Monday, November 30, 2009

Emily/Lesego, Israel, and the Tswana language






Many of you have asked about fellow volunteers and have asked especially about the "closest" volunteer to me. This would be Emily/Lesego. She is in the blue on the right.
Rachelle is another PC volunteer, and she is in green on the left, but she is quite far from me here in South Africa. She is a wonderful woman in her own right and I'm sure I'll speak more about her in future blogs--when I have her expressed permission. For today, I only have permission to use her photo.
Emily/Lesego, on the other hand, has given me permission to speak of her. I hope I'm spelling her African name correctly. It is pronounced, La SAY ho. She is about a 20-minute taxi ride from me. She's a wonderful young woman who has grasped the beauty of the Tswana language very quickly. She is close enough to me that many people in her village know of me, and vice versa. Emily is so good with the language, in fact, that whenever I open my mouth to attempt a bumbled Tswana phrase, Tswana peoples' faces visibly drop and they emit groans and express sentiments along the lines of, "but Lesego speaks Tswana so beautifully." Yes, she does.
I, unfortunately, do not.
In fact, yesterday, while in the post office, I met a gentleman for the first time. I was attempting the smallest comment about it being hot and the gentleman winced and begged, "Madam, please stay with the English."
But I'm trying.
I don't think I made a public announcement about failing my initial language test. I didn't want to add to my humiliation, I'm sure.
In giving myself a break, I had a lot going on during pre-service training and was not in the best frame of mind to study a foreign language. In addition to trying to adjust to my new surroundings on the other side of the world, I was also trying to stay abreast with the technical aspects of training and trying to integrate with my African host-family. While I made a valiant effort with trying to study the language at the time, the foreign language just would not enter and remain in my brain. In hindsight, I wish I had spent more time enjoying my African family because I don't think my studying helped.
It reminds me of my time in grad school in trying to pass my foreign language proficiency test that I would take my French language materials to the skating rink so my boys could skate while I studied French. There too, I wish I had taken the time to enjoy my boys, as the studying did not help!
Here's what I "know" of French after many years of study: Je ne sais pas. Which means, "I do not know." Which was the only thing I could reply to my French professor when she called on me.
In Tswana, it is, "Ga ke itse." :-)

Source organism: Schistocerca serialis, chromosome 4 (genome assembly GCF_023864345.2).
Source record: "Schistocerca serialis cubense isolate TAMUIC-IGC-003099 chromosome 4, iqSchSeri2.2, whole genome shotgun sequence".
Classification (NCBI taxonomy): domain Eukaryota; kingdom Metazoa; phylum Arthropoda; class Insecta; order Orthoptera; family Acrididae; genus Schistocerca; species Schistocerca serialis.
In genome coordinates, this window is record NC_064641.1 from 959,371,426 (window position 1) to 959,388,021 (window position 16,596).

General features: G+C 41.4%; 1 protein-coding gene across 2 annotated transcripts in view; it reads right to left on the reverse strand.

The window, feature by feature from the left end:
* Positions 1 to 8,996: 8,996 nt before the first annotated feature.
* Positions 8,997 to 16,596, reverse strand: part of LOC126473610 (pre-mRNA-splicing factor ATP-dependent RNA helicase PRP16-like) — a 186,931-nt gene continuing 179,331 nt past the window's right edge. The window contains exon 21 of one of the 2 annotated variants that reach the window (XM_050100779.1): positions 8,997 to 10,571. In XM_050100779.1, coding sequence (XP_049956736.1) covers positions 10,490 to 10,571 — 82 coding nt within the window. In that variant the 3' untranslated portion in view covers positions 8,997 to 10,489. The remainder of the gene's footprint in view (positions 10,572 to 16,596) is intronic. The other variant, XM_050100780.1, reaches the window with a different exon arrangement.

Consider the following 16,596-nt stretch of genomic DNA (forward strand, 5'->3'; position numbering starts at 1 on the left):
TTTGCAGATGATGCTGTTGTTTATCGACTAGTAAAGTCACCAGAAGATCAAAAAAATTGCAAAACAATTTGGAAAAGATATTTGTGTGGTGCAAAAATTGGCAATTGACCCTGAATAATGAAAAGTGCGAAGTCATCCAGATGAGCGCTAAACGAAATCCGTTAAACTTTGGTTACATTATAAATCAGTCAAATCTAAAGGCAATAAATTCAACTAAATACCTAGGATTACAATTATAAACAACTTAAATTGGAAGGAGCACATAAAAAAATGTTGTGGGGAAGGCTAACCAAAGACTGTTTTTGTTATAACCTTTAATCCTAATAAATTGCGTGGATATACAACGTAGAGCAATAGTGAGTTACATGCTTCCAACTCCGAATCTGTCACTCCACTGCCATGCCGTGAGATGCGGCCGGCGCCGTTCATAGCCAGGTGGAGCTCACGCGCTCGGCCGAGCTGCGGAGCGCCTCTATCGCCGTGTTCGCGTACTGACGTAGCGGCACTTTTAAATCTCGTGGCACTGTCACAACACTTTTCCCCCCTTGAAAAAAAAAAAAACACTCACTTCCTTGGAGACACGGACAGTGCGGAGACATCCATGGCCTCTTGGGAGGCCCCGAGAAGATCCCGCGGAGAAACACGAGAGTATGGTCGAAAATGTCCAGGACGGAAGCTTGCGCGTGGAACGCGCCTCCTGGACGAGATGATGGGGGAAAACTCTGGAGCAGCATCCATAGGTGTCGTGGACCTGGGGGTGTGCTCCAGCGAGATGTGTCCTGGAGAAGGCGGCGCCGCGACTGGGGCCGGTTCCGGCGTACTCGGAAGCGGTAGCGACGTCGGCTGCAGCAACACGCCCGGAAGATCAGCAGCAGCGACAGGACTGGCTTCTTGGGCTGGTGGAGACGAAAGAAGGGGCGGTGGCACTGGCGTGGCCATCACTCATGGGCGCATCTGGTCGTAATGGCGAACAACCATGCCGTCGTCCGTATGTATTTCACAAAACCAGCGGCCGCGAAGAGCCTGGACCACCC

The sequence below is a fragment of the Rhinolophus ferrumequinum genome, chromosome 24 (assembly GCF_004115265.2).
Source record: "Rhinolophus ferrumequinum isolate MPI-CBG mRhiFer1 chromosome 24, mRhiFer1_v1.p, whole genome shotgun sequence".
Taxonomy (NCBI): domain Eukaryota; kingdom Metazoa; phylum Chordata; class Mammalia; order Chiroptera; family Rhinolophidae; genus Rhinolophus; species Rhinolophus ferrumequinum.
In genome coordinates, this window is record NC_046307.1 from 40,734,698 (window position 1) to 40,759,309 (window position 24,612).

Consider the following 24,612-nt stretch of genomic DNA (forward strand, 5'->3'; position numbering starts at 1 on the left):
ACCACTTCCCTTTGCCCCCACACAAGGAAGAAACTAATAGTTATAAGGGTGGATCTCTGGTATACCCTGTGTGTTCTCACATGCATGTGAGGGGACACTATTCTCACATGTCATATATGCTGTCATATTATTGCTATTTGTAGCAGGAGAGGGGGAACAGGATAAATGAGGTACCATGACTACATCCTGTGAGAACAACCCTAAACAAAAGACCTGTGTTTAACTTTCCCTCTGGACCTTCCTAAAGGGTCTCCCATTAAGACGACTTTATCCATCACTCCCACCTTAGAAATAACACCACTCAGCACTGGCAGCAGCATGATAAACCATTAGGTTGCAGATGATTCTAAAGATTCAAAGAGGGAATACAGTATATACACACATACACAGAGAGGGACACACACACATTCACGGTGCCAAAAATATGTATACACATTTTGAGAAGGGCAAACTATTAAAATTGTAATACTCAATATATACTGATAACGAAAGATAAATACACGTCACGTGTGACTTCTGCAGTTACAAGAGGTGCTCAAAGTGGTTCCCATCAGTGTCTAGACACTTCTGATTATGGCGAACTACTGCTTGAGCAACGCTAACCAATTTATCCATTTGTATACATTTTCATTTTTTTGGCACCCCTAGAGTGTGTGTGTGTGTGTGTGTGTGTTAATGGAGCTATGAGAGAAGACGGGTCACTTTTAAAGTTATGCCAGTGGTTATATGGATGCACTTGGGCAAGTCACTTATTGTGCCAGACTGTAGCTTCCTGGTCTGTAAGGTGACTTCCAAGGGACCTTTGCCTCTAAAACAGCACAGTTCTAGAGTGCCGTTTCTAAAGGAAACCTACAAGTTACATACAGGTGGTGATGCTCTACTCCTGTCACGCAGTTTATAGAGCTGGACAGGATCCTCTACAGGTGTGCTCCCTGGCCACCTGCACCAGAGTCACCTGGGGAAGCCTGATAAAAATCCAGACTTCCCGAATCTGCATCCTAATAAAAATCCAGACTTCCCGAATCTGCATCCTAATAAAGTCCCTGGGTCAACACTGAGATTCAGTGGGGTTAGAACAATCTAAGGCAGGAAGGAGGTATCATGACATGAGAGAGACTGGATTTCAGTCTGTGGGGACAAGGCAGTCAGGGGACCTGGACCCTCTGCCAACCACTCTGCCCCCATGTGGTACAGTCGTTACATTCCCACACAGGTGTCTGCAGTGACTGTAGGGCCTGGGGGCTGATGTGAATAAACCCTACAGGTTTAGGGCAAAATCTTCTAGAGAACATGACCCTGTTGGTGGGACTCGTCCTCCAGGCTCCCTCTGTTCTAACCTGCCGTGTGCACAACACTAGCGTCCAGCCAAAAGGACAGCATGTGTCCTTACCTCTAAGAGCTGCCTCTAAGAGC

I know a bit more in Tswana, but not much. Enter Israel.
Since I am a dinosaur in age, it take me a lot of time to study a foreign language. Lots, lots, and lots of time. Because I am more aware of my learning style and have somewhat grown accustomed to my new life in Africa, I can see that with our training schedule, and the fact that we engaged in several extra-curricular activities, (not to mention food shopping, laundry, etc.,) that there was simply not enough time in that six-week period for me to adequately study a foreign language.
Today, I average about two hours a day of study time just on the Tswana language. But it is still painfully slow-going for me.
Peace Corps provides us with funds for a language tutor. A wonderful woman at the college helped me find one. Israel is a wonderful and patient young man who helps me with my Tswana. I'm getting the grammar down, and even kind of like it because it feels like working a puzzle. But I still can't get my mouth to cooperate with the new sounds. It refuses to budge.
This refusal of my mouth to attempt these new sounds gives Israel many, many moments of entertainment. I appreciate his help and his patience.
He somewhat reminds me of my oldest son in that his smile is infrequent, but beautiful when displayed. He also wears same style of shoes that Christopher likes (the skate boarding kind) and both boys seem gentle in spirit. He even shares the same gait as my son.
I've spoken before about how clean my house becomes if something is troubling me. There is another time my house becomes clean: when I should be studying or writing. I find both tasks difficult and become keenly aware of dust on the baseboards when trying to study or write. They seem so dirty in fact, that I leave my work desk to go scrub them. I can't say that my house is particularly clean right now because I've been studying, but I do notice the monumental effort it takes to put my bottom in the chair every day to do it. And I do try to study every day, trying to coax this stubborn brain to learn new tricks.
In the past I worked for a wonderful learning center in Louisville, teaching various learning techniques, but we dealt primarily with teaching children to read. What I became keenly aware of in their learning was how monumental the effort was for the children to wrap their minds around language acquisition skills (which is what teaching children to read is). At times, the students would work so hard, I waited for the smoke to seep out of their ears. It was as though I could see their little brain wheels turning. Now I know (or remember), how hard it is to study/learn a foreign language.
But I'll keep trying and hope for the day when I can say, "It is hot today" without making a Tswana man wince.
Soon, Karen/Molebogeng

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